Health + wellbeing

Solo business brand positioning – it’s “I” not “we”

- July 30, 2006 3 MIN READ

Solo business owners have an opportunity to build real relationships with customers. This gives us a genuine competitive advantage. So it’s time to say goodbye to the idea of projecting the brand positioning and attitude of a big business.

Business school gave me a very “corporatised” view of how business works. Most of the textbooks were written with big business as case studies and examples to demonstrate the theories.

I believed that in order to run a business, even a small business, you should project the attitude of a big business. If you are planning on being big one day, a faceless corporation with hundreds of employees and a bland business brand as a personality, then you should be poistioning your brand like that from day one.

When I started my first business a switch in my head was flicked to “corporate” whenever I interacted with customers, suppliers and other people. I felt I needed to project a brand positioning that indicated that I was the face of something made up of lots of people, with hierarchies, departments and slow bureaucracies. I was of course quite aware that the reality was far from it, it was just me behind a computer doing all the tasks, but I needed to express “bigness” in order to convince people that my business was the real deal. I was quite misguided.

Attitude adjustment

I partially blame university for my poor attitude. Business school, at least what I went through, teaches students to be corporate drones in a company made up of lots of people. You learn how everything works – the big picture of how all the bits come together to operate a large corporate business – but you don’t really get taught how to be an individual. Of course this wouldn’t have been a problem for most graduates since they went on to take positions at large companies where it would be appropriate for them to use words like “we” and “us” and “you need to speak to someone in HR“, but as a solopreneur these are not good words.

Whenever I received a business related email I’d respond with phrases like “We’d be happy to help” or “Our business operates on weekends“. My responses weren’t bad, they answered the questions and sold the service, but they also projected the corporate “We don’t really care about you, you’re insignificant” and worse, didn’t help to develop a human relationship with my clients.

As I matured I realised the importance of relationship building, especially with customers and how powerful it can be as a competitive advantage. Customers that form relationships with your business, or in truth, you as a soloist, will remain loyal even when offered a cheaper alternative. Familiarity, reliability and comfort all come from a good customer relationship and the more you can do to foster this attitude with each and every interaction in your business, the better.

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Hi, I’m Yaro Starak

Sometime in 2005 the corporate switch in my head flicked off. I finally realised that my greatest asset is me. Even if my goal is to build a massive corporation it serves me better if each and every customer and person that comes into contact with my business feels like they know me personally.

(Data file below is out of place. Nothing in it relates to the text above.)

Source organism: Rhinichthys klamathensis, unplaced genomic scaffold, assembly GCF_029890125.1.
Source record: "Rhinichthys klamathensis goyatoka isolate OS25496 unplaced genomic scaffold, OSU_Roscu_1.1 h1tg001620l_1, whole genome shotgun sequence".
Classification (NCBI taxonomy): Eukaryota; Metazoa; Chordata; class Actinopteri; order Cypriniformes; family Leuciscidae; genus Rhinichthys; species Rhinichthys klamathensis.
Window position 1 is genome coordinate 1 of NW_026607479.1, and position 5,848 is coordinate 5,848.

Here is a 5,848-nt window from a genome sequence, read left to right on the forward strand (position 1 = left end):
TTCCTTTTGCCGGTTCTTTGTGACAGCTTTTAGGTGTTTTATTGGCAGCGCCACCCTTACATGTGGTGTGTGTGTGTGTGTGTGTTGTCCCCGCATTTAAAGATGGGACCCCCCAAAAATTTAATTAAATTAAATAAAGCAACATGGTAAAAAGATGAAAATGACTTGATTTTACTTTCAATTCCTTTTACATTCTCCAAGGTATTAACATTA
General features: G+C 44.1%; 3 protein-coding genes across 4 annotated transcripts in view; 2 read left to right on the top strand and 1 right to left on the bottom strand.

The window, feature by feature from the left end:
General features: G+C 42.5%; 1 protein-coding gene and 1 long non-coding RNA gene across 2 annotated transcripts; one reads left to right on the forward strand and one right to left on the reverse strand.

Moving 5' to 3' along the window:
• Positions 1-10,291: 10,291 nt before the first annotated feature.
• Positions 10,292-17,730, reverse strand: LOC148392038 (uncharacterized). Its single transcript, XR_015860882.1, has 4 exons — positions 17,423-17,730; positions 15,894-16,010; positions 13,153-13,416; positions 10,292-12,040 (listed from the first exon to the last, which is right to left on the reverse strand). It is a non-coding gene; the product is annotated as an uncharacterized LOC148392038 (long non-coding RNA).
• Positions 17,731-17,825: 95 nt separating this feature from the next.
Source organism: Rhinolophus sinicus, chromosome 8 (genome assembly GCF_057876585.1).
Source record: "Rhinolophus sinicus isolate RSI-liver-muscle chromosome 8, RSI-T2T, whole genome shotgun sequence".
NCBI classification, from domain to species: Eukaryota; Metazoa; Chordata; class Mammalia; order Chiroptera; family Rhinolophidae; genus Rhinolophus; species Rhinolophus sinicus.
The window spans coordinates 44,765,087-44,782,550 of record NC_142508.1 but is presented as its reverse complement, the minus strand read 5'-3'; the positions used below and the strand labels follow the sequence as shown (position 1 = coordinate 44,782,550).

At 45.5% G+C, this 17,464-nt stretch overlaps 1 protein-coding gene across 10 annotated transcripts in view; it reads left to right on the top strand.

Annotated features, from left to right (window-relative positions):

All my email correspondence is signed off from Yaro Starak or Yaro. My autoresponders introduce me as the business owner and state my willingness and availability to be contacted by each and every customer and potential customer that comes into contact with my businesses. I talk in “me” and “I” and only use “we” when I actually mean another person is involved.

Small business branding

I am now totally convinced, with thanks to blogging, that for solo businesses there is no more powerful brand message to project than yourself. Even for big business, a personality brand can be a powerful message. “Richard Branson” is almost as meaningful as the Virgin brand itself. I think they are synonymous in a lot of ways.

Small business branding is not a good logo, a rhyming name, or special font. It is the owner. It’s what the owner does, says and how the owner’s traits come through in every aspect of the business. It’s the way relationships are built and maintained, the way a person does business and treats other people. It’s how rapport is established at an individual level, where trust and comfort exist as human characteristics, not from theme music, models or slogans.

There can only be one

Remember you have one competitive advantage that can not be replicated – You. No one can ever duplicate your personality, the way you do business and your attitude towards other people. Projecting your personality is a powerful competitive advantage, branding message and business tool that you should be using every day. Don’t hide it behind a corporate facade, express it in everything you do.

Your business doesn’t have to become dependent on you personally, but your image, attitudes and values should form it’s pillars. This especially holds true for independent professionals.

If you are going it alone, be proud of it and use it as an advantage.

Don’t be corporate, be human. Your human customers will love you for it.

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  • Andrew Caska

    Caska IP Patent Attorneys

    'Flying Solo opened up so many doors for us - I honestly don't know where I'd be without it"